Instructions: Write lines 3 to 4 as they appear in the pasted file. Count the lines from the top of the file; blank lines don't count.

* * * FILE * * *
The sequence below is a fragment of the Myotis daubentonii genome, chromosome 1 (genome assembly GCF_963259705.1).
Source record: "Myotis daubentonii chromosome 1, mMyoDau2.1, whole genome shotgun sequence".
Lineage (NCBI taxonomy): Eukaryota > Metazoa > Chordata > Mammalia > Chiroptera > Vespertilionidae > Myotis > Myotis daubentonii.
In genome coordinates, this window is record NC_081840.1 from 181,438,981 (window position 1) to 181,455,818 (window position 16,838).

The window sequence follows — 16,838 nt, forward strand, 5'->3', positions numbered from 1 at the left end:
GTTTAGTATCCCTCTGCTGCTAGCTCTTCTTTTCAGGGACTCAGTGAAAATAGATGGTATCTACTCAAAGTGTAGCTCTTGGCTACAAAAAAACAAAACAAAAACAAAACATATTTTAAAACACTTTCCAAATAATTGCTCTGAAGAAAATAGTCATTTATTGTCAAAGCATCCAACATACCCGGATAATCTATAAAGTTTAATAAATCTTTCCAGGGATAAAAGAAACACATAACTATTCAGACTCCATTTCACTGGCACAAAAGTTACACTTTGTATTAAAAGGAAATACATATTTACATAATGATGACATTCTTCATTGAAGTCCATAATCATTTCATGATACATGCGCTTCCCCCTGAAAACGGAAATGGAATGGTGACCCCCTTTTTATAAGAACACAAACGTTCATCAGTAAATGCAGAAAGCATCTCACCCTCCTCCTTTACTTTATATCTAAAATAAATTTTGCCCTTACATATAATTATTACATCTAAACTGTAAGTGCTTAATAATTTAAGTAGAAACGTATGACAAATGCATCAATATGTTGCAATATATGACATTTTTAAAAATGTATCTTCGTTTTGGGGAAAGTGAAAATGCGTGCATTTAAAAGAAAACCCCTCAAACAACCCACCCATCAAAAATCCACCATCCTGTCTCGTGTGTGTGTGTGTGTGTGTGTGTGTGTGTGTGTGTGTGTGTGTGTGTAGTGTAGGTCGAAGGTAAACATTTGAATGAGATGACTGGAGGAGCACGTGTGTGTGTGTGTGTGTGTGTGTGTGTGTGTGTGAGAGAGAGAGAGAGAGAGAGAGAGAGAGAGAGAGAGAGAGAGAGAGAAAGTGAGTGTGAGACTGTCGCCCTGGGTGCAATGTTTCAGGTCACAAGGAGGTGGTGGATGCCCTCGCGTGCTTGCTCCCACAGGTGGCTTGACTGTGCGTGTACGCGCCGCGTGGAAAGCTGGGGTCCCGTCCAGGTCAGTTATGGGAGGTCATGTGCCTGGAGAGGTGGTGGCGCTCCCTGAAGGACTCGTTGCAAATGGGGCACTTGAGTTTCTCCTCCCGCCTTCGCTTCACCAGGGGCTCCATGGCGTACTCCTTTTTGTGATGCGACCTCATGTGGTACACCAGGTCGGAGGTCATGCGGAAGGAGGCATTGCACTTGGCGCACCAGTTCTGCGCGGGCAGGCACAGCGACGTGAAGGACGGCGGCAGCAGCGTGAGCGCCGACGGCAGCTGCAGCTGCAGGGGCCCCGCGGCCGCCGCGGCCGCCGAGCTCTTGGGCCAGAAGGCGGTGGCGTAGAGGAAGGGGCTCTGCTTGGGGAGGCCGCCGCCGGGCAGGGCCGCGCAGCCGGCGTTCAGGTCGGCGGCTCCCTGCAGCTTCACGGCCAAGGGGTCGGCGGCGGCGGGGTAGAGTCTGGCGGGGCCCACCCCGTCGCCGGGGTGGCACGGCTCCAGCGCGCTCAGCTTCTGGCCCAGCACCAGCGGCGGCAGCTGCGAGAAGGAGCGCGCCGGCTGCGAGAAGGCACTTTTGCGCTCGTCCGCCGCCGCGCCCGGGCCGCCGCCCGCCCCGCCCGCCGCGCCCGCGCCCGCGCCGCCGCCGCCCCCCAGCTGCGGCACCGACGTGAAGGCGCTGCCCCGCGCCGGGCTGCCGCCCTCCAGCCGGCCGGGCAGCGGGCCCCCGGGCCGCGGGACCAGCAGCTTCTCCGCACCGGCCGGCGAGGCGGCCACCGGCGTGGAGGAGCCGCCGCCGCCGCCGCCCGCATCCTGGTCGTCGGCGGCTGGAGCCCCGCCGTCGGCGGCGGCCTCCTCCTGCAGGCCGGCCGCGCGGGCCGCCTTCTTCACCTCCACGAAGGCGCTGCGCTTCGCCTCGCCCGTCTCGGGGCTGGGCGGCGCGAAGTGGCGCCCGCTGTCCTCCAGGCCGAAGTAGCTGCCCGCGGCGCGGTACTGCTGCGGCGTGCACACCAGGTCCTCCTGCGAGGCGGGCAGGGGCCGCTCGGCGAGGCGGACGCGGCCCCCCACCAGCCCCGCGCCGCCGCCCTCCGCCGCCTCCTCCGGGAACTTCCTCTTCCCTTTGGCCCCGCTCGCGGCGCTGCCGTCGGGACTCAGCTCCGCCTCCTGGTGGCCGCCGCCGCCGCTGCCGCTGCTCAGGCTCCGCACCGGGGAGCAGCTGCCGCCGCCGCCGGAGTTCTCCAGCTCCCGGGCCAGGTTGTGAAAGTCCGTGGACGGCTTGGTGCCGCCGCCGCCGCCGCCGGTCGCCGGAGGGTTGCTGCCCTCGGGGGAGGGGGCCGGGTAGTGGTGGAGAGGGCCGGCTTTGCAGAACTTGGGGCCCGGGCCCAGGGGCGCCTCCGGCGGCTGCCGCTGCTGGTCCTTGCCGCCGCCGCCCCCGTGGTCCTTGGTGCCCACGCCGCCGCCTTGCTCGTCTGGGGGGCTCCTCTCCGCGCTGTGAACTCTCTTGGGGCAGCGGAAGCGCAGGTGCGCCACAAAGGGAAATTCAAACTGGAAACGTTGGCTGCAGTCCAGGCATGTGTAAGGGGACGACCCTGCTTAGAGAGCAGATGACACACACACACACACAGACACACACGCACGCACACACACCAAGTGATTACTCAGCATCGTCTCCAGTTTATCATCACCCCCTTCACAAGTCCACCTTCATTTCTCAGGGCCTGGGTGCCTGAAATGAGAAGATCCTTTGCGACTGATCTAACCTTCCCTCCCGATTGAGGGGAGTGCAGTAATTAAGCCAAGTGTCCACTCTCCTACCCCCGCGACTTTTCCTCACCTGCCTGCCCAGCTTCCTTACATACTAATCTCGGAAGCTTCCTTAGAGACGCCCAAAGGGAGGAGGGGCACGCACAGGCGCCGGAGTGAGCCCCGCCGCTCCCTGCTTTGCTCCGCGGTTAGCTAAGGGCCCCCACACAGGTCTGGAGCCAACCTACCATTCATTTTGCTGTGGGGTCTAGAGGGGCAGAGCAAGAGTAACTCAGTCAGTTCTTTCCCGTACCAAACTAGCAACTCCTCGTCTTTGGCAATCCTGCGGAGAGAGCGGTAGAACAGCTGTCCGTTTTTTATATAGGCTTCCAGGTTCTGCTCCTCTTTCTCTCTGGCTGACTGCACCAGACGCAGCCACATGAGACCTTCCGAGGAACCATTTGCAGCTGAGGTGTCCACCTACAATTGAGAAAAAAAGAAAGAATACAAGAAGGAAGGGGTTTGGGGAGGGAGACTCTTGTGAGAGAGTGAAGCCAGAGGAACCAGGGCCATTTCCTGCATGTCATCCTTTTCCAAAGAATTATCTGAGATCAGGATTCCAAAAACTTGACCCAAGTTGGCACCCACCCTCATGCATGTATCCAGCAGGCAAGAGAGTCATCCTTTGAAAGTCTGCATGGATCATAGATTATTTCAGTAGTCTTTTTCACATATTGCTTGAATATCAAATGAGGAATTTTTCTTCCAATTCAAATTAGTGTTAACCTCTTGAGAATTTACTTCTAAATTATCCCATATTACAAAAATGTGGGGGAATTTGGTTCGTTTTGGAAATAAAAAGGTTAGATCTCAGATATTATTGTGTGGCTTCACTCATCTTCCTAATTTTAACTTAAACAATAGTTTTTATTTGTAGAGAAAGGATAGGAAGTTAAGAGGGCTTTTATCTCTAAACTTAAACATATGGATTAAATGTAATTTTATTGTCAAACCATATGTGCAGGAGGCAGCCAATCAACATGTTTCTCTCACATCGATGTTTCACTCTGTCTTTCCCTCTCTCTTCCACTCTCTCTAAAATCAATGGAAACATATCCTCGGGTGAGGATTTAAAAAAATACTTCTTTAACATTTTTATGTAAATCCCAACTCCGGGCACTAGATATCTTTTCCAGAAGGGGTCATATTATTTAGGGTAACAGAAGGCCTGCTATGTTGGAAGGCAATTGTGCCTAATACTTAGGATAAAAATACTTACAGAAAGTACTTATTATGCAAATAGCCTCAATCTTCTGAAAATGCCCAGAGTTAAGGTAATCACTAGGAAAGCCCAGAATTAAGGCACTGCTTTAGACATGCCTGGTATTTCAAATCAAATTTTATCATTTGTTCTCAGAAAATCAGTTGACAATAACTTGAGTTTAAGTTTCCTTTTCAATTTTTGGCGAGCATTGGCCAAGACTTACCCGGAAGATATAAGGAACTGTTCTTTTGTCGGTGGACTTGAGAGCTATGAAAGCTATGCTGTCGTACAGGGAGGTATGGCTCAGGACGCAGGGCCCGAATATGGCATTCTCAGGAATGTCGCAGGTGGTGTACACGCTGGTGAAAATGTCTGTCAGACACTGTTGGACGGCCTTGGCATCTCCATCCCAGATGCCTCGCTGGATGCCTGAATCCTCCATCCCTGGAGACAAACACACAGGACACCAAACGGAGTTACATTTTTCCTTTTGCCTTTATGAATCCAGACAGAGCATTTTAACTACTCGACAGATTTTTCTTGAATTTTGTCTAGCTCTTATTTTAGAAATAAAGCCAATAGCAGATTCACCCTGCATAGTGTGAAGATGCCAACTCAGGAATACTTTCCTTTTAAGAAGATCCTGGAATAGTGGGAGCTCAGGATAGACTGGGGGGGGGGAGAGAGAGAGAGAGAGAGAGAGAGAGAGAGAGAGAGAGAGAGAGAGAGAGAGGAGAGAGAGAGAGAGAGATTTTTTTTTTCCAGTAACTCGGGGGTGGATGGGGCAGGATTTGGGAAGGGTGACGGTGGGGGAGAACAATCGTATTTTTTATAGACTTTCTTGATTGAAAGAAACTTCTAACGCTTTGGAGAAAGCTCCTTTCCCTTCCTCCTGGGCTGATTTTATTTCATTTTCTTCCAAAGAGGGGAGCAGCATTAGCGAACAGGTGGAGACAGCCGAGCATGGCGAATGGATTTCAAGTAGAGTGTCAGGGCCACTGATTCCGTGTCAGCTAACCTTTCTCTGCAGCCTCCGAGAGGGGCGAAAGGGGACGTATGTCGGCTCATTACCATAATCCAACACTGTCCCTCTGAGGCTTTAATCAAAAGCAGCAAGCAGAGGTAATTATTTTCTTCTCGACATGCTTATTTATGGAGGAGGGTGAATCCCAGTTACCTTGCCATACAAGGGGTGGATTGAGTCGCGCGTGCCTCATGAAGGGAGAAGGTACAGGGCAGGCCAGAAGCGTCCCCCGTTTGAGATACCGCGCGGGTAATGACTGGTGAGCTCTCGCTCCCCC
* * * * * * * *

Lineage (NCBI taxonomy): Eukaryota > Metazoa > Chordata > Mammalia > Chiroptera > Vespertilionidae > Myotis > Myotis daubentonii.
In genome coordinates, this window is record NC_081840.1 from 181,438,981 (window position 1) to 181,455,818 (window position 16,838).